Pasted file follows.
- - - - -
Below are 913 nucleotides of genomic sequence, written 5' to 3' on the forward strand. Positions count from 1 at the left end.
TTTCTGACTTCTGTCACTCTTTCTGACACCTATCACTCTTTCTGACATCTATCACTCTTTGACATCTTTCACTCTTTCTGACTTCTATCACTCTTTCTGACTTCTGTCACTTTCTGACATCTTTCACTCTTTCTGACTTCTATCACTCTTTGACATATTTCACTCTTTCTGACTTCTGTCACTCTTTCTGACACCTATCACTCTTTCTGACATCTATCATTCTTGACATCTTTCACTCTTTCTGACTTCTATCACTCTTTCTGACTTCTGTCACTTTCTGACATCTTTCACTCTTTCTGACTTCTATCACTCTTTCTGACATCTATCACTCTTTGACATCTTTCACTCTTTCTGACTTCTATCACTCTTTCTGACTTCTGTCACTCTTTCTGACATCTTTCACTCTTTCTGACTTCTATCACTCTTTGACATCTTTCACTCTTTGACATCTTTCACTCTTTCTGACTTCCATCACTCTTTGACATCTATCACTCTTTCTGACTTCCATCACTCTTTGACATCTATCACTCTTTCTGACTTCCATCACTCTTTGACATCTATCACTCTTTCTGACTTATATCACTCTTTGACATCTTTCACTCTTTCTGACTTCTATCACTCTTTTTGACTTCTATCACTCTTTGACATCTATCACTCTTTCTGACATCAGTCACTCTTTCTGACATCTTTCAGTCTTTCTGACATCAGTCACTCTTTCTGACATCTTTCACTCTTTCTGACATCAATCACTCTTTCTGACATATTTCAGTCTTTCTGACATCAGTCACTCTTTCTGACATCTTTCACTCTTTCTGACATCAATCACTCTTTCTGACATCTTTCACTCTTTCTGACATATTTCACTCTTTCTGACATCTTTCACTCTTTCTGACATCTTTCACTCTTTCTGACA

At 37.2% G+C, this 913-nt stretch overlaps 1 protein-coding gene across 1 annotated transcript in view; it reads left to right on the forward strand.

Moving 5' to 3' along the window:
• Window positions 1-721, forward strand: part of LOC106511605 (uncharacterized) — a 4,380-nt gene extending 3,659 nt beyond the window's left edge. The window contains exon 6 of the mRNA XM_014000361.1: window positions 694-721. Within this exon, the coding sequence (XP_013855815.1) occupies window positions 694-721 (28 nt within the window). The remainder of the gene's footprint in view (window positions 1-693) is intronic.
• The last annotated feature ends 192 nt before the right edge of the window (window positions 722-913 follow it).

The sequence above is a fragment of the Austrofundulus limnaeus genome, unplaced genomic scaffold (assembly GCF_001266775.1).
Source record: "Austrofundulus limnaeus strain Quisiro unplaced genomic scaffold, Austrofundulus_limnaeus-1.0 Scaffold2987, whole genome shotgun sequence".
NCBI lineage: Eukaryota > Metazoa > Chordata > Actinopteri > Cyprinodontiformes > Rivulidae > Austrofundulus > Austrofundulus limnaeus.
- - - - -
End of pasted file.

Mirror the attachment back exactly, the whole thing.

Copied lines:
Below are 913 nucleotides of genomic sequence, written 5' to 3' on the forward strand. Positions count from 1 at the left end.
TTTCTGACTTCTGTCACTCTTTCTGACACCTATCACTCTTTCTGACATCTATCACTCTTTGACATCTTTCACTCTTTCTGACTTCTATCACTCTTTCTGACTTCTGTCACTTTCTGACATCTTTCACTCTTTCTGACTTCTATCACTCTTTGACATATTTCACTCTTTCTGACTTCTGTCACTCTTTCTGACACCTATCACTCTTTCTGACATCTATCATTCTTGACATCTTTCACTCTTTCTGACTTCTATCACTCTTTCTGACTTCTGTCACTTTCTGACATCTTTCACTCTTTCTGACTTCTATCACTCTTTCTGACATCTATCACTCTTTGACATCTTTCACTCTTTCTGACTTCTATCACTCTTTCTGACTTCTGTCACTCTTTCTGACATCTTTCACTCTTTCTGACTTCTATCACTCTTTGACATCTTTCACTCTTTGACATCTTTCACTCTTTCTGACTTCCATCACTCTTTGACATCTATCACTCTTTCTGACTTCCATCACTCTTTGACATCTATCACTCTTTCTGACTTCCATCACTCTTTGACATCTATCACTCTTTCTGACTTATATCACTCTTTGACATCTTTCACTCTTTCTGACTTCTATCACTCTTTTTGACTTCTATCACTCTTTGACATCTATCACTCTTTCTGACATCAGTCACTCTTTCTGACATCTTTCAGTCTTTCTGACATCAGTCACTCTTTCTGACATCTTTCACTCTTTCTGACATCAATCACTCTTTCTGACATATTTCAGTCTTTCTGACATCAGTCACTCTTTCTGACATCTTTCACTCTTTCTGACATCAATCACTCTTTCTGACATCTTTCACTCTTTCTGACATATTTCACTCTTTCTGACATCTTTCACTCTTTCTGACATCTTTCACTCTTTCTGACA

At 37.2% G+C, this 913-nt stretch overlaps 1 protein-coding gene across 1 annotated transcript in view; it reads left to right on the forward strand.

Moving 5' to 3' along the window:
• Window positions 1-721, forward strand: part of LOC106511605 (uncharacterized) — a 4,380-nt gene extending 3,659 nt beyond the window's left edge. The window contains exon 6 of the mRNA XM_014000361.1: window positions 694-721. Within this exon, the coding sequence (XP_013855815.1) occupies window positions 694-721 (28 nt within the window). The remainder of the gene's footprint in view (window positions 1-693) is intronic.
• The last annotated feature ends 192 nt before the right edge of the window (window positions 722-913 follow it).

The sequence above is a fragment of the Austrofundulus limnaeus genome, unplaced genomic scaffold (assembly GCF_001266775.1).
Source record: "Austrofundulus limnaeus strain Quisiro unplaced genomic scaffold, Austrofundulus_limnaeus-1.0 Scaffold2987, whole genome shotgun sequence".
NCBI lineage: Eukaryota > Metazoa > Chordata > Actinopteri > Cyprinodontiformes > Rivulidae > Austrofundulus > Austrofundulus limnaeus.